Author Archives: Kathy Ikeda

Kathy Ikeda

Kathy Ikeda is a UC Master Gardener, independent landscape designer, certified San Joaquin County Green Gardener, and Qualified Water Efficient Landscaper (QWEL). She has called Stockton her home for 30 years, and enjoys sharing her love of plants, sustainable low-water-use landscaping, and the natural world with others. She’s a member of the California Native Plant Society, EcoLandscape California, and the Guild of Natural Science Illustrators, and has a background environmental planning, a bachelor’s degree in biochemistry and cell biology, and an A.S. in Horticulture from San Joaquin Delta College.

The hows and whys of vermicomposting

If you’re looking for a productive and child-friendly summer project, this just might be it. The Latin word “vermi” means worm, and vermicomposting is the process of using worms to create compost. It’s a small-scale recycling process that converts kitchen waste to “garden gold.” Most horticulturalists consider worm compost to be the best soil amendment, […]

Posted in Uncategorized | Leave a comment

Helpful resources for gardeners and non-gardeners alike

In one way or another, COVID-19 has been a dominant influence in our lives these past few months, and like it or not, it will continue to be for the foreseeable future. And even if you’ve “had it up to here” with coronavirus news, please read on for the sake of those you care about. […]

Posted in Uncategorized | Leave a comment

Vegetable gardening in the days of COVID-19, and beyond

An extended period of home isolation might be necessary in the near future to minimize the rapid spread and devastating consequences of the new coronavirus pandemic. Last week, I recommended vegetable gardening as a way to cope with the stress of social distancing and as a source of healthy food and safe outdoor activity. That […]

Posted in Uncategorized | Leave a comment

The value of gardens and gardening in trying times

This is truly an unprecedented period in the history of our country and our world. The sudden development and rapid spread of the COVID-19 coronavirus is upending lives around the planet, and our normal lives and customary routines have been put on hold for the foreseeable future. This column is supposed to be garden-related, but […]

Posted in Uncategorized | Leave a comment

It’s time to plan for spring garden events

Spring is a busy time for garden-related happenings in San Joaquin and neighboring counties. There’s something happening nearly every weekend between now and summer, and with so many events to choose from, there are plentiful opportunities for fun and enriching outings. Consider taking advantage of these upcoming events to expand your knowledge, buy new water-wise […]

Posted in Uncategorized | Leave a comment

Reveling in warmth, hoping for cold

I enjoy mild winter weather as much as the next person. It’s so refreshing to emerge from the house on an unseasonably warm and dry day and bask in the sun’s rays while catching up on garden chores.  People tend to think of cold weather as inconvenient at best and damaging at worst. Frigid days […]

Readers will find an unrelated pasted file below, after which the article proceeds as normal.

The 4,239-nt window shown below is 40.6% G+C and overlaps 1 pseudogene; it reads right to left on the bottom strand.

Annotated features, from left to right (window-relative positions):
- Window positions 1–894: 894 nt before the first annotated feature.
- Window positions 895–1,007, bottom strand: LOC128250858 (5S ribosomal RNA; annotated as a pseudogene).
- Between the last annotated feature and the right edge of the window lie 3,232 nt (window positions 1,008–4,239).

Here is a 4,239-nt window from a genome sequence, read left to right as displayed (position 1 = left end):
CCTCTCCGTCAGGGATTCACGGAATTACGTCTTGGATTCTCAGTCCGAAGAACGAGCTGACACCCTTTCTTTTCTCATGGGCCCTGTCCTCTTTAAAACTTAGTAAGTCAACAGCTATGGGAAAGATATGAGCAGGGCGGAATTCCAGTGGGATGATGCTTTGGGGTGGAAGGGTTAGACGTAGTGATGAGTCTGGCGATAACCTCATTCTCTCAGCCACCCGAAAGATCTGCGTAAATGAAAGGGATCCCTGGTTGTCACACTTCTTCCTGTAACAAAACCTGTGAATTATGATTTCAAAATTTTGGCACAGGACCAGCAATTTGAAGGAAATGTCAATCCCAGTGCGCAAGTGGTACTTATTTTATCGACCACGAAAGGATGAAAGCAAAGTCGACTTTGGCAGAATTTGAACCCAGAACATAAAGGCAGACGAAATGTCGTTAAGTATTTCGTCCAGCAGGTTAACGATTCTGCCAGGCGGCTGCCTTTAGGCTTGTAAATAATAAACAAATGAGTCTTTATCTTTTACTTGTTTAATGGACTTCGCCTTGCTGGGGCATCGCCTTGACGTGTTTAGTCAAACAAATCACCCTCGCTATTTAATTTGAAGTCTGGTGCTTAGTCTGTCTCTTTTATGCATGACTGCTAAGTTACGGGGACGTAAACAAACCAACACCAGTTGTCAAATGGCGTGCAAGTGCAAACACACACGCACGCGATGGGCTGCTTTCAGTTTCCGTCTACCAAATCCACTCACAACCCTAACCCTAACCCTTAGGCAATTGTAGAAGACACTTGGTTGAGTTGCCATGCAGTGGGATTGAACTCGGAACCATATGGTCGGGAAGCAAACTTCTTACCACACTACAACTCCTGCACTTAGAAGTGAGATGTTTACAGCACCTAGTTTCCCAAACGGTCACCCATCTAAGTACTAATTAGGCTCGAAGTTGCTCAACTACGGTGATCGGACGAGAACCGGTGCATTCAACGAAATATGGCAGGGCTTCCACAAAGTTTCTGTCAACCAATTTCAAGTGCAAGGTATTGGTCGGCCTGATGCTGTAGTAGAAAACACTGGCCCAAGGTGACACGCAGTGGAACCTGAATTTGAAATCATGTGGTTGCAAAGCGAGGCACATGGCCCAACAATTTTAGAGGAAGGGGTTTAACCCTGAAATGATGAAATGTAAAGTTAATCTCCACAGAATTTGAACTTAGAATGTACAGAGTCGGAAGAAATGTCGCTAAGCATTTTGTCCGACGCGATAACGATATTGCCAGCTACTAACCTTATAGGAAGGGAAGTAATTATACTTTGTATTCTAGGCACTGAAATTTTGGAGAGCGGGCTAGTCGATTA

Posted in Uncategorized | Leave a comment

Euphorbia euphoria — a fascinating collection of plants

Euphorbias are simply incredible. Over my many years of visiting various botanical gardens, arboretums, and nurseries, I’ve developed a great fondness for and sense of amazement about this genus of plants. Almost every time our family visits a new public garden, we encounter yet another Euphorbia species, and we exclaim in near disbelief, “That’s a […]

Posted in Uncategorized | Leave a comment

Poinsettias: history, fun facts, and more

Poinsettias have become a symbolic plant during the holiday season, their deep green leaves and bright red rosettes adorning tables and windows across the country. Marcy Sousa’s recent column briefly discussed the care of this and other ubiquitous Christmastime houseplants, but let’s take a closer look at this unique plant species. Poinsettias (Euphorbia pulcherrima) are evergreen […]

Posted in Uncategorized | Leave a comment

Winter pruning of fruit trees

We’re fortunate to live in California’s Central Valley—one of the most fertile agricultural regions in the country—and thus we have the ability to grow a huge variety of fruit- and nut-bearing trees. Stone fruits (apricots, cherries, nectarines, peaches, plums), pome fruits (apples, pears, Asian pears), nuts (almonds, walnuts, pecans), and others (figs, persimmons) all do […]

Posted in Uncategorized | Leave a comment

Welcoming fall, and a look to the future

We’re only a week and a half into fall, but already it’s been a season of unexpected, roller-coaster temperatures, with record-tying heat alternating with unseasonably cool days and rain. Who knows what surprises are yet to come? Master Gardeners welcomed in the new season this past Saturday, September 28 with Open Garden Day at our […]

Posted in Uncategorized | Leave a comment
  • Categories

  • Archives